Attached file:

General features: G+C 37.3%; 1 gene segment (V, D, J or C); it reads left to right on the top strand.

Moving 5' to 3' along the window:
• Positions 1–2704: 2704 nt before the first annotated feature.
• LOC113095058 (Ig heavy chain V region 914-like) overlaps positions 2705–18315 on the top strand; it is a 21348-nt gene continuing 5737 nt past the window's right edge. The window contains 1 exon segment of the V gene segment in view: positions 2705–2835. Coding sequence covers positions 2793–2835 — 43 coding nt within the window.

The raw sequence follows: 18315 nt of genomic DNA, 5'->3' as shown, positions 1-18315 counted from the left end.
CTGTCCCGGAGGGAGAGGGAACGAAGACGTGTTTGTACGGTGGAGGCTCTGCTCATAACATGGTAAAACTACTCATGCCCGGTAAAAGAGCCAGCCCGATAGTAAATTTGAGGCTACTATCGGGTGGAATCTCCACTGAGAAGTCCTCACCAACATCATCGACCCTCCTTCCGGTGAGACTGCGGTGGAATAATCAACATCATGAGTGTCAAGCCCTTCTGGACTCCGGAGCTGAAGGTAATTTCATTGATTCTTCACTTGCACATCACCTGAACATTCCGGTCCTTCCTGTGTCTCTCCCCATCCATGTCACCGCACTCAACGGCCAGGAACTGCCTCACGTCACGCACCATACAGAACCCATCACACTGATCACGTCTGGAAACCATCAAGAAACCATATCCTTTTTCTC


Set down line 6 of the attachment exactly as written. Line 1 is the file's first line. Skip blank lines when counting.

CTGTCCCGGAGGGAGAGGGAACGAAGACGTGTTTGTACGGTGGAGGCTCTGCTCATAACATGGTAAAACTACTCATGCCCGGTAAAAGAGCCAGCCCGATAGTAAATTTGAGGCTACTATCGGGTGGAATCTCCACTGAGAAGTCCTCACCAACATCATCGACCCTCCTTCCGGTGAGACTGCGGTGGAATAATCAACATCATGAGTGTCAAGCCCTTCTGGACTCCGGAGCTGAAGGTAATTTCATTGATTCTTCACTTGCACATCACCTGAACATTCCGGTCCTTCCTGTGTCTCTCCCCATCCATGTCACCGCACTCAACGGCCAGGAACTGCCTCACGTCACGCACCATACAGAACCCATCACACTGATCACGTCTGGAAACCATCAAGAAACCATATCCTTTTTCTC